The park was gazetted in 1991 and was recognized as a World Heritage site in 1994 and Ramsar site in 2008.Highest point: 5,109m above sea level on Mt Stanley’s Margherita Peak. Mt. Stanley is bisected by the border with the DR Congo.The Rwenzori is not volcanic like East Africa’s other major mountains but is a block of rock upfaulted through the floor of the Western Rift Valley.The Rwenzoris were christened the “Mountains of the Moon” by the Alexandrine geographer Ptolemy in AD 150.
The explorer Henry Stanley placed the Rwenzori on the map on 24th May 1888. He labeled it ‘Ruwenzori’, a local name which he recorded as meaning “Rain-Maker” or “Cloud-King.”The oldest recorded person to reach Margherita Peak was Ms Beryl Park aged 78 in 2010.The Rwenzoris – the fabled Mountains of the Moon – lie in western Uganda along the Uganda-Congo border. The equatorial snow peaks include the third highest point in Africa, while the lower slopes are blanketed in moorland, bamboo and rich, moist montane forest. Huge tree-heathers and colorful mosses are draped across the mountainside with giant lobelias and “everlasting flowers”, creating an enchanting, fairytale scene.
Rwenzori Mountains National Park protects the highest parts of the 120km-long and 65km-wide Rwenzori mountain range. The national park hosts 70 mammals and 217 bird species including 19 Albertine Rift endemics, as well as some of the world’s rarest vegetation.
The Rwenzoris are a world-class hiking and mountaineering destination. A nine- to twelve-day trek will get skilled climbers to the summit of Margherita – the highest peak – though shorter, non-technical treks are possible to scale the surrounding peaks.
For those who prefer something a little less strenuous, neighboring Bakonzo villages offer nature walks, homestead visits home cultural performances and accommodation, including home-cooked local cuisine.
MOUNT ELGON NATIONAL PARK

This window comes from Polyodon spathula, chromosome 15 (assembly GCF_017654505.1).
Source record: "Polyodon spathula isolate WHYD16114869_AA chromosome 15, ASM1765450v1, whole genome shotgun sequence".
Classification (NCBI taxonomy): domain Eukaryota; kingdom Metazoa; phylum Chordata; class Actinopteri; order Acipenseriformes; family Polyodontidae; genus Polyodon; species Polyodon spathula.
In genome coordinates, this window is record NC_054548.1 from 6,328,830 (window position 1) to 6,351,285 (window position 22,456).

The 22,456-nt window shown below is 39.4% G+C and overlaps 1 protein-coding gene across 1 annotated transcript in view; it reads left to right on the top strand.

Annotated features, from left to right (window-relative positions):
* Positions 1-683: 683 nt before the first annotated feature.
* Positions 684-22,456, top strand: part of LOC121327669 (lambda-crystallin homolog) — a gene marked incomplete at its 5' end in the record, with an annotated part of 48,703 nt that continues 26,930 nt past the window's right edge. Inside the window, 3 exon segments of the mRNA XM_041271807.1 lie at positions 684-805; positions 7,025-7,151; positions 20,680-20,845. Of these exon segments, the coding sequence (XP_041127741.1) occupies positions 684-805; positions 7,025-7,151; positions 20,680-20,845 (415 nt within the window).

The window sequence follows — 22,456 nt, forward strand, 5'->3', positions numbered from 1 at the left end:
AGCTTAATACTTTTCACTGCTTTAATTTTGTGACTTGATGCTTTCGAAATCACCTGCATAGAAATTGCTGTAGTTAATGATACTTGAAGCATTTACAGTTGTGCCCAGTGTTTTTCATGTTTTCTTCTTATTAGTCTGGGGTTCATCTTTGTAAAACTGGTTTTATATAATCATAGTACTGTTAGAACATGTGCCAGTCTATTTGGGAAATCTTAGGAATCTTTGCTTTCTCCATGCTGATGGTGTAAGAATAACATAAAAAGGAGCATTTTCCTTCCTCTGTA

At a glance – Size: 1,121km²
This extinct volcano is one of Uganda’s oldest physical features, first erupting around 24 million years ago. Mt Elgon was once Africa’s highest mountain, far exceeding Kilimanjaro’s current 5,895m. Millennia of erosion have reduced its height to 4,321m, relegating it to the 4th highest peak in East Africa and 8th on the continent.Mt Elgon is home to two tribes, the Bagisu and the Sabiny, with the marginalized Ndorobos forced to dwell deep within the forest of Benet.The Bagisu, also known as the BaMasaba, consider Mount Elgon to be the embodiment of their founding father Masaba and refer to the mountain by this name.
At 4,000km² Mt. Elgon has the largest volcanic base in the world. Located on the Uganda-Kenya border it is also the oldest and largest solitary, volcanic mountain in East Africa. Its vast form, 80km in diameter, rises more than 3,000m above the surrounding plains. The mountain’s cool heights offer respite from the hot plains below, with the higher altitudes providing a refuge for flora and fauna.
Mount Elgon National Park is home to over 300 species of birds, including the endangered Lammergeyer. The higher slopes are protected by national parks in Uganda and Kenya, creating an extensive trans-boundary conservation area which has been declared a UNESCO Man & Biosphere Reserve.
A climb on Mt. Elgon’s deserted moorlands unveils a magnificent and uncluttered wilderness without the summit-oriented approach common to many mountains: the ultimate goal on reaching the top of Mt. Elgon is not the final ascent to the 4321m Wagagai Peak, but the descent into the vast 40km² caldera.